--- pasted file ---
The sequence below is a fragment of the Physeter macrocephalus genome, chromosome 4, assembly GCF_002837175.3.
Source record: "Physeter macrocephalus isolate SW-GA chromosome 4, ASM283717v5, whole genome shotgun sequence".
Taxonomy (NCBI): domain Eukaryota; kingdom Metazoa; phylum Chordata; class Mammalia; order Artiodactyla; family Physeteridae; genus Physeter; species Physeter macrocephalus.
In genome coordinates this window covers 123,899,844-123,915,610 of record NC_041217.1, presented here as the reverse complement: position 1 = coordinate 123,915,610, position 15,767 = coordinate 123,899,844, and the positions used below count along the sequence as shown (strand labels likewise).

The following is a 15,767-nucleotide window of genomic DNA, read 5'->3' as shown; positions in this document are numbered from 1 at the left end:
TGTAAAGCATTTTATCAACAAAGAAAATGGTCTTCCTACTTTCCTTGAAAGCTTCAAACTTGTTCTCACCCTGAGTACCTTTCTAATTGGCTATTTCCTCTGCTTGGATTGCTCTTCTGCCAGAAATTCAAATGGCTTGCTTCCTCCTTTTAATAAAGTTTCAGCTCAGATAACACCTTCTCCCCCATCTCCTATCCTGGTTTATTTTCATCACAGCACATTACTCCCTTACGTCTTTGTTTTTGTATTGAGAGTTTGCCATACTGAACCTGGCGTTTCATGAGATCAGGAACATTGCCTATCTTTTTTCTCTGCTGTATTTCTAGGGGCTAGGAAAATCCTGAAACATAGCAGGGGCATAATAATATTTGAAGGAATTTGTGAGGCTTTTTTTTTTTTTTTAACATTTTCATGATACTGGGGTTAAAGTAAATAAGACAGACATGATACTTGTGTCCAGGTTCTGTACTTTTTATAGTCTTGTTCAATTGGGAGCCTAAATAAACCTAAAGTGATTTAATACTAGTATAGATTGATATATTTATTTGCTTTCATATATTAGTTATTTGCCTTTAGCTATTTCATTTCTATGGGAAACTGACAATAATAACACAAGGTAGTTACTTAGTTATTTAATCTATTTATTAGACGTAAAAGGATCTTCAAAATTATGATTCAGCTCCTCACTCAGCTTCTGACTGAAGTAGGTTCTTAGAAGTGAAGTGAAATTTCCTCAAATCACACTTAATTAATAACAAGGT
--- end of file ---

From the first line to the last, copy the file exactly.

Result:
The sequence below is a fragment of the Physeter macrocephalus genome, chromosome 4, assembly GCF_002837175.3.
Source record: "Physeter macrocephalus isolate SW-GA chromosome 4, ASM283717v5, whole genome shotgun sequence".
Taxonomy (NCBI): domain Eukaryota; kingdom Metazoa; phylum Chordata; class Mammalia; order Artiodactyla; family Physeteridae; genus Physeter; species Physeter macrocephalus.
In genome coordinates this window covers 123,899,844-123,915,610 of record NC_041217.1, presented here as the reverse complement: position 1 = coordinate 123,915,610, position 15,767 = coordinate 123,899,844, and the positions used below count along the sequence as shown (strand labels likewise).

The following is a 15,767-nucleotide window of genomic DNA, read 5'->3' as shown; positions in this document are numbered from 1 at the left end:
TGTAAAGCATTTTATCAACAAAGAAAATGGTCTTCCTACTTTCCTTGAAAGCTTCAAACTTGTTCTCACCCTGAGTACCTTTCTAATTGGCTATTTCCTCTGCTTGGATTGCTCTTCTGCCAGAAATTCAAATGGCTTGCTTCCTCCTTTTAATAAAGTTTCAGCTCAGATAACACCTTCTCCCCCATCTCCTATCCTGGTTTATTTTCATCACAGCACATTACTCCCTTACGTCTTTGTTTTTGTATTGAGAGTTTGCCATACTGAACCTGGCGTTTCATGAGATCAGGAACATTGCCTATCTTTTTTCTCTGCTGTATTTCTAGGGGCTAGGAAAATCCTGAAACATAGCAGGGGCATAATAATATTTGAAGGAATTTGTGAGGCTTTTTTTTTTTTTTTAACATTTTCATGATACTGGGGTTAAAGTAAATAAGACAGACATGATACTTGTGTCCAGGTTCTGTACTTTTTATAGTCTTGTTCAATTGGGAGCCTAAATAAACCTAAAGTGATTTAATACTAGTATAGATTGATATATTTATTTGCTTTCATATATTAGTTATTTGCCTTTAGCTATTTCATTTCTATGGGAAACTGACAATAATAACACAAGGTAGTTACTTAGTTATTTAATCTATTTATTAGACGTAAAAGGATCTTCAAAATTATGATTCAGCTCCTCACTCAGCTTCTGACTGAAGTAGGTTCTTAGAAGTGAAGTGAAATTTCCTCAAATCACACTTAATTAATAACAAGGT